At the front of the crowd there was a stage and a microphone, and, behind them, four blinding lights shone from inside the prison fence. The small sea of people looked like a hazy mass of silhouetted heads, obscured by the mist and the refracted fluorescent light. I could barely make out the guest speakers, but because a 4-foot-tall electronic speaker stood right next to my head, I could hear them just fine. Lecture topics included compassion, forgiveness, human hearts, and Martin Luther King Jr., whose birthday had been celebrated the day before; the odd agitator yelled, "What about the victims?"
First there was Laura Griffin, 54. Beardslee killed her in 1969. He served nearly 10 years in prison before a team of experts reviewed his case, read about what a model inmate he'd been, and deemed him fit for the real world once more. They freed him on parole -- and four years later he killed again. It was 1981, and his new victims were Stacey Benjamin, 19, and Patty Geddling, 23. This time the state sentenced Beardslee to die.
"It's a sad thing," mused my father, a vehement opponent to the death penalty, "but if you kill someone you should just be put away on a shelf somewhere, no second chances. What was he doing out?"
Surrounding us were many sniffling people. I was sniffling, too, for it was cold and my nose was running, but others were clearly crying.
A man suggested, "Let us pray now for our brother Donald."
"This is ridiculous," my father muttered. "Do these people feel really sorry for him? That's just not the point." He frowned and blew into his cold hands. "He's a bad man and should be locked in a cell for the rest of his life. We're not supposed to feel sorry for him."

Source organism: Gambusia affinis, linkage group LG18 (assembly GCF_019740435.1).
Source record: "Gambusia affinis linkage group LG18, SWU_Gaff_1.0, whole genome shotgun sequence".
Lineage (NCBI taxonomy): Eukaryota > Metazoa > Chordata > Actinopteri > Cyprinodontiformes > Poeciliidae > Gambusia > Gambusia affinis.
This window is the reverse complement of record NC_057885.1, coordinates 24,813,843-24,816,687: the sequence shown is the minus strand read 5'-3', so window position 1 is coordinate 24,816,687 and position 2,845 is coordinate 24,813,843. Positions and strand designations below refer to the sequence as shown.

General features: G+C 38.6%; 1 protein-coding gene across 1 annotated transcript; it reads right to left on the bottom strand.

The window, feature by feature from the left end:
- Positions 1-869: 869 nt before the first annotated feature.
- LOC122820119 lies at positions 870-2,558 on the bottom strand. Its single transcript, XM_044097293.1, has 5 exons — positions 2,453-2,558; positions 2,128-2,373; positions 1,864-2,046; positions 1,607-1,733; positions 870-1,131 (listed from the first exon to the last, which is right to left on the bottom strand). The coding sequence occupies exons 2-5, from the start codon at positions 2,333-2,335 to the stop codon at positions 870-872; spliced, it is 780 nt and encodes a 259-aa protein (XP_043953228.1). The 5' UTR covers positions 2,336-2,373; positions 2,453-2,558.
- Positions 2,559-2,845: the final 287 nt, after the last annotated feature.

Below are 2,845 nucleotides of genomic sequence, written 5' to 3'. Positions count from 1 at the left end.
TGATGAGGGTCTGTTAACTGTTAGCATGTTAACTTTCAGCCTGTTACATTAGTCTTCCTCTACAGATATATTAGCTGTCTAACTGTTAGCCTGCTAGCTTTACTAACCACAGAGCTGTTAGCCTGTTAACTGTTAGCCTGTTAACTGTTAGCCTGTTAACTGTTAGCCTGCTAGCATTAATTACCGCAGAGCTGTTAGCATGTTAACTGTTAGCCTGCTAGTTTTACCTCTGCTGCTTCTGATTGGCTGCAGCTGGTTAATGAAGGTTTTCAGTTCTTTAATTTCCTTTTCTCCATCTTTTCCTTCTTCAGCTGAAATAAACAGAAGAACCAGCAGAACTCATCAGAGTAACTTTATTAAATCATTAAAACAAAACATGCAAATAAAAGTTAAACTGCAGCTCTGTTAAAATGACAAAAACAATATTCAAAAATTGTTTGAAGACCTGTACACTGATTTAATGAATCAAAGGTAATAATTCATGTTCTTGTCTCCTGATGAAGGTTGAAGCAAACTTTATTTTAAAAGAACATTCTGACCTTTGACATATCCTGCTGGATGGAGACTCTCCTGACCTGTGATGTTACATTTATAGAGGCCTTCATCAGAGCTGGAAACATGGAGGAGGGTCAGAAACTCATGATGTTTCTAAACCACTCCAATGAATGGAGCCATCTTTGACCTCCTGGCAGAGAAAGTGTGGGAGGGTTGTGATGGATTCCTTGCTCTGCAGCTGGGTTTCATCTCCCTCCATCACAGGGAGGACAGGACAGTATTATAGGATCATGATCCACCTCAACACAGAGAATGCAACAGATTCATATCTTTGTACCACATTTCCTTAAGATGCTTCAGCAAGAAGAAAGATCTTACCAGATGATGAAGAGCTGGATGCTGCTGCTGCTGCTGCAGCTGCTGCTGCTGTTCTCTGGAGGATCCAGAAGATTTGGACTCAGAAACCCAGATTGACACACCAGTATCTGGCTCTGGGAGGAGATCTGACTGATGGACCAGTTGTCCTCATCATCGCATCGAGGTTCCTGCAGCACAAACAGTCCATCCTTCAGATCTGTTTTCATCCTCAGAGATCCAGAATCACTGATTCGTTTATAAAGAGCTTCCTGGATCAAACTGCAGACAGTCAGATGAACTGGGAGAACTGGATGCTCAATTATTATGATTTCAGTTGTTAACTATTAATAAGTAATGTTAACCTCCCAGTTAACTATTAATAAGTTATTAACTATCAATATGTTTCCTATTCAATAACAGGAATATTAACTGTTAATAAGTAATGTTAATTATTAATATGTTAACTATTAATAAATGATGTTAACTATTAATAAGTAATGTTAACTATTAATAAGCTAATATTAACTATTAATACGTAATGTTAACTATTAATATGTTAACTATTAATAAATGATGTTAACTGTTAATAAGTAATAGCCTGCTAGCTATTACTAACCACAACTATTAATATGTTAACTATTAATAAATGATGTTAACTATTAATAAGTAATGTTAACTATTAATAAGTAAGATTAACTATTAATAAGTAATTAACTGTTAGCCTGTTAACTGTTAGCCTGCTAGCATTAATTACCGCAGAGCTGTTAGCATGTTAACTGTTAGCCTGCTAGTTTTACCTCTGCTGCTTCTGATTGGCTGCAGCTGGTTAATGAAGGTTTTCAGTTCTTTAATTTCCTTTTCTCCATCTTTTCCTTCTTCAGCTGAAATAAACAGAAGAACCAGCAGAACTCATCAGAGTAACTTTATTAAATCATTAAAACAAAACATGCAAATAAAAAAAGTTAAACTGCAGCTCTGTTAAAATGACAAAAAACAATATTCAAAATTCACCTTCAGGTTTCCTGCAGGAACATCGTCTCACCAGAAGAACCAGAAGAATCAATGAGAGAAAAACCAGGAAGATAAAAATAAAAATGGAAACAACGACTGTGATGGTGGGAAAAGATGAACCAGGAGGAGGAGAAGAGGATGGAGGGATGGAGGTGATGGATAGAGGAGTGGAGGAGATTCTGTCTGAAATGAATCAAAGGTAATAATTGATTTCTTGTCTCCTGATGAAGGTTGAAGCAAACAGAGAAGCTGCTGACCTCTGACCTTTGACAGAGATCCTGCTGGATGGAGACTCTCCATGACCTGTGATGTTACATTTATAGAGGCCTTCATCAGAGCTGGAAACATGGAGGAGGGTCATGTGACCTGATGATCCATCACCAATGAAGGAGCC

But righteousness thundered from the speakers. One man prophesied that some day soon compassion would tumble down the mountainsides like rushing floodwater. Another spoke tremulously of the Valley of the Shadow of Death.
I tried to imagine how Beardslee must have felt just then, walking down the halls of death row, in the famous and shadowy Valley. I wanted to think of Beardslee's pain, to be as bighearted as the somber people around me. An upwelling of "Swing Low, Sweet Chariot" crawled through the dense crowd. Surely this would do it, I thought, surely now my heart would melt. There were no harmonies, though, and too many singers were off-key. As a rabbi thundered on about justice and the soul, my supper climbed up my throat.
In due time, midnight arrived. A woman next to me began to weep. Donald Beardslee was dying. A long moment of silence began; even the agitators hushed up. The warden was supposed to come out and tell us when Beardslee was dead so that everyone could go home, but the silence stretched on. Ten past midnight, a quarter past. We held fast. Some were stoic; many sobbed. The wind off the bay picked up by the minute. Twenty past, 25 past, half past -- and then word arrived.
"We've just been told," a woman said though the giant speaker, "that Donald Beardslee was pronounced dead at 12:24 a.m." A grave and quiet murmur rustled through the crowd. My father and I turned toward each other and shrugged slightly. As we ambled through the darkness to our car, a man's voice behind us spoke the names, one by one, of all the people ever executed by the state of California.
"And tonight, my brothers and sisters, we add one Donald Jay Beardslee." (Alastair Bland)